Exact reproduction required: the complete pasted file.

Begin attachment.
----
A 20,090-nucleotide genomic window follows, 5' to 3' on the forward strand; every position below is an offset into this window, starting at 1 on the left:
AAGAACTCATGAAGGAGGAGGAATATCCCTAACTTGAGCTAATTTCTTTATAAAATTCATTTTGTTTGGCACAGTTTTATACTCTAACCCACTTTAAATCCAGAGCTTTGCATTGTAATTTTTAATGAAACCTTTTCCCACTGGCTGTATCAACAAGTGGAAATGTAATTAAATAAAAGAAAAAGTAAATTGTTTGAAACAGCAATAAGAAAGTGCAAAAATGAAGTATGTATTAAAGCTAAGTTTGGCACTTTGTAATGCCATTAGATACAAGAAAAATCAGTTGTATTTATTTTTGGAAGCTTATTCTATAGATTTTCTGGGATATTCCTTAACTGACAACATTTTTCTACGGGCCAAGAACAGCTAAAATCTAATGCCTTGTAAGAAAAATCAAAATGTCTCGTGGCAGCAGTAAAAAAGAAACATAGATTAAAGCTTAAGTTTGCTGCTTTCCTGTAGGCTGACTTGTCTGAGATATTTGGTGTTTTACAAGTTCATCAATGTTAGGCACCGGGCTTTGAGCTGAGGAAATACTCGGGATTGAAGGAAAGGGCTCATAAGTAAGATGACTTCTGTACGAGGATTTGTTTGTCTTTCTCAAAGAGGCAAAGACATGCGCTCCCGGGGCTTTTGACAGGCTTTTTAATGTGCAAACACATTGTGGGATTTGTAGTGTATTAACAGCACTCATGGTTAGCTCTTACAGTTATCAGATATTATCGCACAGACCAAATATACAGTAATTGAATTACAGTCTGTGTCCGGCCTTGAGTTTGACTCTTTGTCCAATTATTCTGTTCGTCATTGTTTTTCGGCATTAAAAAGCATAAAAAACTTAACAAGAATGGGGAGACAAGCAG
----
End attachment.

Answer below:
A 20,090-nucleotide genomic window follows, 5' to 3' on the forward strand; every position below is an offset into this window, starting at 1 on the left:
AAGAACTCATGAAGGAGGAGGAATATCCCTAACTTGAGCTAATTTCTTTATAAAATTCATTTTGTTTGGCACAGTTTTATACTCTAACCCACTTTAAATCCAGAGCTTTGCATTGTAATTTTTAATGAAACCTTTTCCCACTGGCTGTATCAACAAGTGGAAATGTAATTAAATAAAAGAAAAAGTAAATTGTTTGAAACAGCAATAAGAAAGTGCAAAAATGAAGTATGTATTAAAGCTAAGTTTGGCACTTTGTAATGCCATTAGATACAAGAAAAATCAGTTGTATTTATTTTTGGAAGCTTATTCTATAGATTTTCTGGGATATTCCTTAACTGACAACATTTTTCTACGGGCCAAGAACAGCTAAAATCTAATGCCTTGTAAGAAAAATCAAAATGTCTCGTGGCAGCAGTAAAAAAGAAACATAGATTAAAGCTTAAGTTTGCTGCTTTCCTGTAGGCTGACTTGTCTGAGATATTTGGTGTTTTACAAGTTCATCAATGTTAGGCACCGGGCTTTGAGCTGAGGAAATACTCGGGATTGAAGGAAAGGGCTCATAAGTAAGATGACTTCTGTACGAGGATTTGTTTGTCTTTCTCAAAGAGGCAAAGACATGCGCTCCCGGGGCTTTTGACAGGCTTTTTAATGTGCAAACACATTGTGGGATTTGTAGTGTATTAACAGCACTCATGGTTAGCTCTTACAGTTATCAGATATTATCGCACAGACCAAATATACAGTAATTGAATTACAGTCTGTGTCCGGCCTTGAGTTTGACTCTTTGTCCAATTATTCTGTTCGTCATTGTTTTTCGGCATTAAAAAGCATAAAAAACTTAACAAGAATGGGGAGACAAGCAG